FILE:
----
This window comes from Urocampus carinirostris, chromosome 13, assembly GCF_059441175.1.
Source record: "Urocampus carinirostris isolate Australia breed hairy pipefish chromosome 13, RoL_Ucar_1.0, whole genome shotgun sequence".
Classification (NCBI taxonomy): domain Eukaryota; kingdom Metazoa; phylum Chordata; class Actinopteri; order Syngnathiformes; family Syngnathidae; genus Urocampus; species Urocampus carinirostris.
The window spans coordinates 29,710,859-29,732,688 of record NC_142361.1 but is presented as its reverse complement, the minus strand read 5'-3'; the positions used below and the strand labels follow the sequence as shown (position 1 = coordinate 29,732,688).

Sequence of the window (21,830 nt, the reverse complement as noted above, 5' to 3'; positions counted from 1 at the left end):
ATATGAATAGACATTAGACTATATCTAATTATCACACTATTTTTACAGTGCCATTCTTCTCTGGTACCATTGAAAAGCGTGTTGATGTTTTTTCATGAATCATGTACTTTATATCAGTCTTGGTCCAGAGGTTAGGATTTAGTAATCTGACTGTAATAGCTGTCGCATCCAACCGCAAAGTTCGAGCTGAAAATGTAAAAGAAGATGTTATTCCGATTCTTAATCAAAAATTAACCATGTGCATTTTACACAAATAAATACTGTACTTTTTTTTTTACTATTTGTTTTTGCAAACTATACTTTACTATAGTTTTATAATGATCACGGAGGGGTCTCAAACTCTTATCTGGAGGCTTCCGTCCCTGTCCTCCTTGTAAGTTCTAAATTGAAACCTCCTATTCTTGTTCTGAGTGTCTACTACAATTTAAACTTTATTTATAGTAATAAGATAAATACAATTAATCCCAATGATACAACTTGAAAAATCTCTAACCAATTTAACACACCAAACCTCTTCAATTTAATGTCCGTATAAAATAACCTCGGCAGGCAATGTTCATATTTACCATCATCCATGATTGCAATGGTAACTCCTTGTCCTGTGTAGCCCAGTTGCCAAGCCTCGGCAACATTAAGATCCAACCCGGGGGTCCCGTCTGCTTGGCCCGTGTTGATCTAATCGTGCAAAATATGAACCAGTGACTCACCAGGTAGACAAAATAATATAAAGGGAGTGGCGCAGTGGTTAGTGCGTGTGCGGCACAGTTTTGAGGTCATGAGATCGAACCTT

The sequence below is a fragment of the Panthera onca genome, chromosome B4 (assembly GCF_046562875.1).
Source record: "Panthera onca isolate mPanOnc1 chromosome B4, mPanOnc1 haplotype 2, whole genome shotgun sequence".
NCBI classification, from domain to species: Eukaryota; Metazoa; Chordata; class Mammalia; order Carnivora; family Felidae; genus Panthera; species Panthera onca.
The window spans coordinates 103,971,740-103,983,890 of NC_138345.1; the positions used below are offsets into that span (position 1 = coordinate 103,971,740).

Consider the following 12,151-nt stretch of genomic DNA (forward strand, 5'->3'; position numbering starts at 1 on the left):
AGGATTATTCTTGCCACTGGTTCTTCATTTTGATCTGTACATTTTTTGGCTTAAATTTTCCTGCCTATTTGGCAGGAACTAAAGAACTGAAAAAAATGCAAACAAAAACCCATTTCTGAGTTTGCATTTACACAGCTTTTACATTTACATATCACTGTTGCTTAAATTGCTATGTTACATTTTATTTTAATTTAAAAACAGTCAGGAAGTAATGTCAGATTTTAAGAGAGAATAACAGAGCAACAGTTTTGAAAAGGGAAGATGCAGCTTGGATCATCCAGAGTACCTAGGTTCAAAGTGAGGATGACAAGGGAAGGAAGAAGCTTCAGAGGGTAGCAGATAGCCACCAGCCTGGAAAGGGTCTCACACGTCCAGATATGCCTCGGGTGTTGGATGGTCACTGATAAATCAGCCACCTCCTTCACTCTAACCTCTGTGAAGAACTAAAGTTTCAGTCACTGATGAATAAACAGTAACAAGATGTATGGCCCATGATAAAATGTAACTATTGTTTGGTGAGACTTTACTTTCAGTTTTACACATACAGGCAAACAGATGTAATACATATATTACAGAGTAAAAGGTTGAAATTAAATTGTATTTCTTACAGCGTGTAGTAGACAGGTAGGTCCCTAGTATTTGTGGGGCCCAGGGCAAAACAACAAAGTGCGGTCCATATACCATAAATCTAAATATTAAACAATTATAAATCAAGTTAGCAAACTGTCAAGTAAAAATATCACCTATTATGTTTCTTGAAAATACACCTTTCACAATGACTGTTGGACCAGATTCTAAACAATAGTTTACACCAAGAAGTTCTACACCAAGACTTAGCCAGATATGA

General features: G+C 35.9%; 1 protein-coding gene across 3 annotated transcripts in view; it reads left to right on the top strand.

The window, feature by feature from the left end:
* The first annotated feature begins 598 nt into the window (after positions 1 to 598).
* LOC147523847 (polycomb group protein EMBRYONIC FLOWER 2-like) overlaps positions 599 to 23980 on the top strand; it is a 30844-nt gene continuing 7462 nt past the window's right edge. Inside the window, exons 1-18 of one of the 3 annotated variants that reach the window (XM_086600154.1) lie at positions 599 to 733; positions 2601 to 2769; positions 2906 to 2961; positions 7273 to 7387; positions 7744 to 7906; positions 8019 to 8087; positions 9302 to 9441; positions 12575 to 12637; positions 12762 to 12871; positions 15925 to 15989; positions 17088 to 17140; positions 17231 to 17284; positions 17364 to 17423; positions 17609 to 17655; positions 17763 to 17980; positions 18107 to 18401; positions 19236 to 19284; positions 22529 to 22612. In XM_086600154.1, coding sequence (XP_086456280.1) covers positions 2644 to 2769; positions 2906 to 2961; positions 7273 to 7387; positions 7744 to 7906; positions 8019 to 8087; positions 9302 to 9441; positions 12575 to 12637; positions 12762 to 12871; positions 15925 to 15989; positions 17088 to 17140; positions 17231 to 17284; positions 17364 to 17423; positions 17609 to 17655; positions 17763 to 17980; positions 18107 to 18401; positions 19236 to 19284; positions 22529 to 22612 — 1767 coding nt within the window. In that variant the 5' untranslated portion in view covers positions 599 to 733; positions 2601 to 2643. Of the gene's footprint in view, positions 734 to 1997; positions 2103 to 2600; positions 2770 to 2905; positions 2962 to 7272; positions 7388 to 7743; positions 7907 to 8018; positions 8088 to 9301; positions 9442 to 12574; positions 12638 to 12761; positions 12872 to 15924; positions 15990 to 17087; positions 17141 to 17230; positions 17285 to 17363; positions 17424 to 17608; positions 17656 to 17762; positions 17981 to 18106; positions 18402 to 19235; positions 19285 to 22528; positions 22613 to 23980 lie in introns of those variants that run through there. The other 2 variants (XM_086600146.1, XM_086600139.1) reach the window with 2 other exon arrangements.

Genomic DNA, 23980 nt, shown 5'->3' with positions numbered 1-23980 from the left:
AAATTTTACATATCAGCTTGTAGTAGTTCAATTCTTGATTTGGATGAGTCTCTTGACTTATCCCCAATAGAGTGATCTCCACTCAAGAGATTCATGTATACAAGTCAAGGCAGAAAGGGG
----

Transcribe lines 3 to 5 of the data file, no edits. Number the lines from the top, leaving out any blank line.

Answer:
Classification (NCBI taxonomy): domain Eukaryota; kingdom Metazoa; phylum Chordata; class Actinopteri; order Syngnathiformes; family Syngnathidae; genus Urocampus; species Urocampus carinirostris.
The window spans coordinates 29,710,859-29,732,688 of record NC_142361.1 but is presented as its reverse complement, the minus strand read 5'-3'; the positions used below and the strand labels follow the sequence as shown (position 1 = coordinate 29,732,688).

Sequence of the window (21,830 nt, the reverse complement as noted above, 5' to 3'; positions counted from 1 at the left end):